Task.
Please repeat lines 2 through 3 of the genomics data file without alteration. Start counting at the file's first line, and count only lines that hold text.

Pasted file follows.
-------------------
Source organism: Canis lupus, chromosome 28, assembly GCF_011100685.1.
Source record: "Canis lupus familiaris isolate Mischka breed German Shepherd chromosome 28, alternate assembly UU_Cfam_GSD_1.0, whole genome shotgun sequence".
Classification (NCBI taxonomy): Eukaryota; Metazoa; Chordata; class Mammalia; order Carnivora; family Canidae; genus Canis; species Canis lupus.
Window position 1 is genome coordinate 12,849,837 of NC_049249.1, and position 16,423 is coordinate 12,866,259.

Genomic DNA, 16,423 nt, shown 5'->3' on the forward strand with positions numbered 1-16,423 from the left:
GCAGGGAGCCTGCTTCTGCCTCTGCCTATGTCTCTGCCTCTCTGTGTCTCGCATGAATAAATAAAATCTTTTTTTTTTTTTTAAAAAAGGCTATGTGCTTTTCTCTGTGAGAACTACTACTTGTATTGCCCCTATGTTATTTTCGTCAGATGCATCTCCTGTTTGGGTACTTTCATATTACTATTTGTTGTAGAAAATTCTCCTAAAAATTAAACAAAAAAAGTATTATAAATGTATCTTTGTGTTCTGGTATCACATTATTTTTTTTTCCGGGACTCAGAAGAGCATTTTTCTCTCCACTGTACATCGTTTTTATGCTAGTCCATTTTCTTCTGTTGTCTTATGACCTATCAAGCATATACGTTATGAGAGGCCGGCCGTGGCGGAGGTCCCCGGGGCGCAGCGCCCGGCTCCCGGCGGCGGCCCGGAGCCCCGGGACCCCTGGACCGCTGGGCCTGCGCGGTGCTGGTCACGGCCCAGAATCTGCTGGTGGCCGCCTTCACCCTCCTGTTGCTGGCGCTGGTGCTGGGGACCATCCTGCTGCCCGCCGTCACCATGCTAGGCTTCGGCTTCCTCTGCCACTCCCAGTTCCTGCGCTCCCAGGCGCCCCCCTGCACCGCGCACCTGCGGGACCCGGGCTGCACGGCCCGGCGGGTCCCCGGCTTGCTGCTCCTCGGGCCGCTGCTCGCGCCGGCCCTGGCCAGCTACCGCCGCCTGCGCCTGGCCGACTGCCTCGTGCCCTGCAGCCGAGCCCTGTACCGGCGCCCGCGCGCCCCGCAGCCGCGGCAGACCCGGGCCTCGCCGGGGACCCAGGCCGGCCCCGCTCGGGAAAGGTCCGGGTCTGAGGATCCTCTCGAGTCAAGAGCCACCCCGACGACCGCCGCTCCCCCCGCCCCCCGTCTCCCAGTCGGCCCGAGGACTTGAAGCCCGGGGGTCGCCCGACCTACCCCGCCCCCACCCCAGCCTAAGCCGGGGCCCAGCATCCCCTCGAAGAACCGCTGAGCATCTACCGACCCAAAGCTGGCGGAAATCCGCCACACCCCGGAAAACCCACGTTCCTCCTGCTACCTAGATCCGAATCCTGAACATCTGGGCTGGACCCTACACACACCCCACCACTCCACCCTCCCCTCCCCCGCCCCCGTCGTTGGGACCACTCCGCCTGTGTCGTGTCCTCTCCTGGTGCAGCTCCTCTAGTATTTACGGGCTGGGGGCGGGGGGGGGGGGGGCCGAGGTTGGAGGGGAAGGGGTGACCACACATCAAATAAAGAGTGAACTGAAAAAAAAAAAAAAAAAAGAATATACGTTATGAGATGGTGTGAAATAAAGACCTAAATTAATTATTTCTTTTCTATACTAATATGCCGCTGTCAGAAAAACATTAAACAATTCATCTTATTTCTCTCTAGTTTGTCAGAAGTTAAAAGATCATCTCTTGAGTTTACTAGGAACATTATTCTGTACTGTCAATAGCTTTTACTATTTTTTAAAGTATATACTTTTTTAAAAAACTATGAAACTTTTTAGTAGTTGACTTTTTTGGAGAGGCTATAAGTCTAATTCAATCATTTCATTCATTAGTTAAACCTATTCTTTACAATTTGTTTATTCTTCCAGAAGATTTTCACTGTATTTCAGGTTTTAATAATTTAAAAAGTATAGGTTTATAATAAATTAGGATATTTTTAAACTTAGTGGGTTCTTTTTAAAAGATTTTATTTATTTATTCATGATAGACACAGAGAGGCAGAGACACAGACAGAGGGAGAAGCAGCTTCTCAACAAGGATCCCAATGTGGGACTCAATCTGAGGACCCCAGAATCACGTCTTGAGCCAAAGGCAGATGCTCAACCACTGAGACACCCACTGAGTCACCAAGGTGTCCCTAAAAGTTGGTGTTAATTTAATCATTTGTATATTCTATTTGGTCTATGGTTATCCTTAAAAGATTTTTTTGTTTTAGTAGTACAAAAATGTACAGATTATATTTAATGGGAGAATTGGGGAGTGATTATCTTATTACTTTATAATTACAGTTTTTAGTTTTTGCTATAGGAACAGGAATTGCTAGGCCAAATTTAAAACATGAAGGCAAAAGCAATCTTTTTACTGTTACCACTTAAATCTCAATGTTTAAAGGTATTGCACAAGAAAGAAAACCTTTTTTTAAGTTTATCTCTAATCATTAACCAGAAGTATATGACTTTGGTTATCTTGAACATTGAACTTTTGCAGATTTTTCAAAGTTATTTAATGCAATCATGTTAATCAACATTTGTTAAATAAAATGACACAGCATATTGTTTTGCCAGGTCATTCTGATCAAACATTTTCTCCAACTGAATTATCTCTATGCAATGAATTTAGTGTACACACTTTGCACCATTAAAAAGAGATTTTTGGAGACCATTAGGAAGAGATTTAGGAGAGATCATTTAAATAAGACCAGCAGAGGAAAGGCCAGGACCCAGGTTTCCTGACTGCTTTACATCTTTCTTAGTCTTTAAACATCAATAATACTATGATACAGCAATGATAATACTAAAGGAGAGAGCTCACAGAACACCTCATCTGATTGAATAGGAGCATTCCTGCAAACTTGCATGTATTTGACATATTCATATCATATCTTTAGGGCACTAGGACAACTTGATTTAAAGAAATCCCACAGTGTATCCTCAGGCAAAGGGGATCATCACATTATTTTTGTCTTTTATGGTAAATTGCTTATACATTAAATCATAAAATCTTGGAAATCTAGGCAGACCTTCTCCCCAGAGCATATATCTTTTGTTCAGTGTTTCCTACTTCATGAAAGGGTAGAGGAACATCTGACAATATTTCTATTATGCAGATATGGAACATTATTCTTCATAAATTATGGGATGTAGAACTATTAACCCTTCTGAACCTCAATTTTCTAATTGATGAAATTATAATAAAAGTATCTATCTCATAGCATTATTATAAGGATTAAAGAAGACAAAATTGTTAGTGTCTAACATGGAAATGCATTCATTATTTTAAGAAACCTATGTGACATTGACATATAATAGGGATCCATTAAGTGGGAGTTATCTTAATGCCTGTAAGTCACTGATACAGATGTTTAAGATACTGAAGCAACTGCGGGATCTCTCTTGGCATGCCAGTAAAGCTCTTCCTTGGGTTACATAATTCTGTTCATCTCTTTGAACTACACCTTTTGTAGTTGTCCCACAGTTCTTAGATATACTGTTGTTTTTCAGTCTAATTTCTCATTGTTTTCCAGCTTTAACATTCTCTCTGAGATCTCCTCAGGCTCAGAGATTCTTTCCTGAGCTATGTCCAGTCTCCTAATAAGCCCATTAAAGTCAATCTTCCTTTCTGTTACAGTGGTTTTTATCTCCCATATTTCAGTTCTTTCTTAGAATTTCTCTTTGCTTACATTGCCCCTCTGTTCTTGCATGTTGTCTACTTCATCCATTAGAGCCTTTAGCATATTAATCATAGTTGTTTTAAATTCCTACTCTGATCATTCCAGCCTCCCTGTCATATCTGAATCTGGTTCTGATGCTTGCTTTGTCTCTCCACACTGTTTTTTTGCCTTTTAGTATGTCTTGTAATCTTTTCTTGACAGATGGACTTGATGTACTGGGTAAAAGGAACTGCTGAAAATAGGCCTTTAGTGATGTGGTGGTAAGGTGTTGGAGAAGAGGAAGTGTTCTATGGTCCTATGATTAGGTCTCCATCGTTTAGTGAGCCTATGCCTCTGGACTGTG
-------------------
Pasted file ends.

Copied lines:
Source record: "Canis lupus familiaris isolate Mischka breed German Shepherd chromosome 28, alternate assembly UU_Cfam_GSD_1.0, whole genome shotgun sequence".
Classification (NCBI taxonomy): Eukaryota; Metazoa; Chordata; class Mammalia; order Carnivora; family Canidae; genus Canis; species Canis lupus.